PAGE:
Espy quips that he thought the question was about campaign finance reform and defends himself against Hyde-Smith's accusation about the pre-existing condition case.

7:44 p.m.: Espy is asking about crossing the asile to work with fellow senators and said he has already done it as a congressman. The first bill he wrote required him to sell the bill and he worked with Thad Cochran to get the bill to pass in the Senate and then to President Ronald Reagan.

Hyde-Smith says she will work across the aisle "only if it is good for Mississippians." She adds that we are all God's children and she will treat everyone like that and work with anyone if its good for Mississippi. If not, she will oppose them.

7:46 p.m.: Espy asks Hyde-Smith, via the moderator, about discriminating against those with pre-existing conditions and questions her vote. She says she never voted against anyone with pre-existing conditions and encourages people to read the bill.

7:47 p.m.: Hyde-Smith asks Espy, via the moderator, about the $750, 000 payment from the Ivory Coast dictator and if he will admit he took the payment and if he will donate the money to a charity.

Espy explains that he worked for the Ivory Coast Cocoa Commission after he was asked to help lift the price of the beans and that he was asked to work for the President. Espy says he found out after accepting the contract how bad the guy was and that he resigned. During the course of that contract, he learned things intelligent services would be interested in and reported to them. Espy says Hyde-Smith voted against a bill for pre-existing conditions and tells her what she said in her previous answer is not true.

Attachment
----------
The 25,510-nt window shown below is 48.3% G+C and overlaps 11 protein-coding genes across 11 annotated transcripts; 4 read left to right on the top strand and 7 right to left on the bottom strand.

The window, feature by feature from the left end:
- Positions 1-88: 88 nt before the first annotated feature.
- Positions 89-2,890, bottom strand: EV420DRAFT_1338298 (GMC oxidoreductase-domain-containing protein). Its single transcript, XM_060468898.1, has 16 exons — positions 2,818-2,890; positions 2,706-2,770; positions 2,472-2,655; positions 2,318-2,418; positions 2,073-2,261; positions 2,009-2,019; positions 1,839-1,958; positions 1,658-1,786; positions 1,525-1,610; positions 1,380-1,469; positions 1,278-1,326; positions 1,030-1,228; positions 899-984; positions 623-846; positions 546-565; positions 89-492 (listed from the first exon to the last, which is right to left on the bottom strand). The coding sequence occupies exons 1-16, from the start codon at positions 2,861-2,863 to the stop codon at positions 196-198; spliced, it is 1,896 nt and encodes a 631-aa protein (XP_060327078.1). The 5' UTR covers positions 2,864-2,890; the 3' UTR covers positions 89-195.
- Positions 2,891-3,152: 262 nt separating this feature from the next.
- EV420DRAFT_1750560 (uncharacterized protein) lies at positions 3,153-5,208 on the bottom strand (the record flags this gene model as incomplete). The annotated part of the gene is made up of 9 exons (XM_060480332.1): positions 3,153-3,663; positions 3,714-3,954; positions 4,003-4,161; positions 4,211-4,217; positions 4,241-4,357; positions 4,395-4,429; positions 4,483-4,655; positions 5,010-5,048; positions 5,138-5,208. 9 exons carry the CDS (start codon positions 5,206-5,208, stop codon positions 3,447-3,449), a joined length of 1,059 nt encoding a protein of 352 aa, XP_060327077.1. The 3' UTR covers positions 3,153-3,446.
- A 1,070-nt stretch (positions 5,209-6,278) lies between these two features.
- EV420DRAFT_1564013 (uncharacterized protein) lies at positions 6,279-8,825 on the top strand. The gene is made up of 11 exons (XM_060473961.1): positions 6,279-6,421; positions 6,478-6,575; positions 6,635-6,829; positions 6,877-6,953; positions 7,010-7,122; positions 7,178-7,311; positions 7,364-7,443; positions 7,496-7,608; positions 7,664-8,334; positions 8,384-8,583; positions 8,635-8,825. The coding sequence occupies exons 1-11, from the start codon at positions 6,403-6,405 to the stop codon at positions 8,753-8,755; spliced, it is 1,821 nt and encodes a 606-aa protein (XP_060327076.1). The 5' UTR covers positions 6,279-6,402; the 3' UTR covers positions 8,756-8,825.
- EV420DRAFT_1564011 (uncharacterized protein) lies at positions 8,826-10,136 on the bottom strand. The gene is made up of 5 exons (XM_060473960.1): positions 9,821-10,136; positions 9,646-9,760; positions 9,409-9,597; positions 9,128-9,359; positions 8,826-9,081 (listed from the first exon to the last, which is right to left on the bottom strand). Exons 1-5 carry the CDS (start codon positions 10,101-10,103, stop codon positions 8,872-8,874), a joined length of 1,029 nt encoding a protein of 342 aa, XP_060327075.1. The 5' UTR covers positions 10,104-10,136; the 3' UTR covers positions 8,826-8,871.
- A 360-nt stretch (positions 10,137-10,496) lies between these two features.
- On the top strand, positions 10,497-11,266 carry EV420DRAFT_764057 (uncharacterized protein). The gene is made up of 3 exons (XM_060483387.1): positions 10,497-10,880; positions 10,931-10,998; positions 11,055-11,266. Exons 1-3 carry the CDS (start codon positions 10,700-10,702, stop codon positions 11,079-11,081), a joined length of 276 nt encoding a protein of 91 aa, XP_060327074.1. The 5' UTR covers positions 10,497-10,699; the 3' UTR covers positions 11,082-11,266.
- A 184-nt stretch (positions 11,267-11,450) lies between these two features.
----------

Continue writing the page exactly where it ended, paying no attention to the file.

Espy did not say anything about giving the payment to charity.

7:51 p.m.: Hyde-Smith's closing statement consists of prompting Trump's two upcoming rallies for her and that viewers have heard two completely different views from herself and Espy. She says again that the race isn't about her, it's about Mississippians and protecting conservative values and unborn children.

She concludes by saying that she has the endorsement of Trump and Mississippi Governor Phil Bryant but that she wants Mississippians endorsement.

"I'm the candidate that cares, I'm the candidate that has been there for six months, I'm the candidate that Donald J. Trump supports," Hyde-Smith says.

7:53 p.m.: Espy concludes by saying that Washington is broken and that Mississippians need someone to cross the aisle and work with others to bring Mississippians together.

"During this debate tonight, a lot of names have been slung around but one we must mention is Thad Chocran. We wish him well," Espy says.

Espy wishes Cochran well and hopes he can be a senator reflect of Cochran's legacy and that Hyde-Smith's comments in videos do not reflect the values of Mississippi. Mississippi needs to move forward and not be stuck in the past.

"I'll be the best senator you've ever had," Espy says.

Mike Espy, Cindy Hyde-Smith Live Stream, Live Updates As Candidates Debate For Mississippi U.S. Senate Seat | U.S.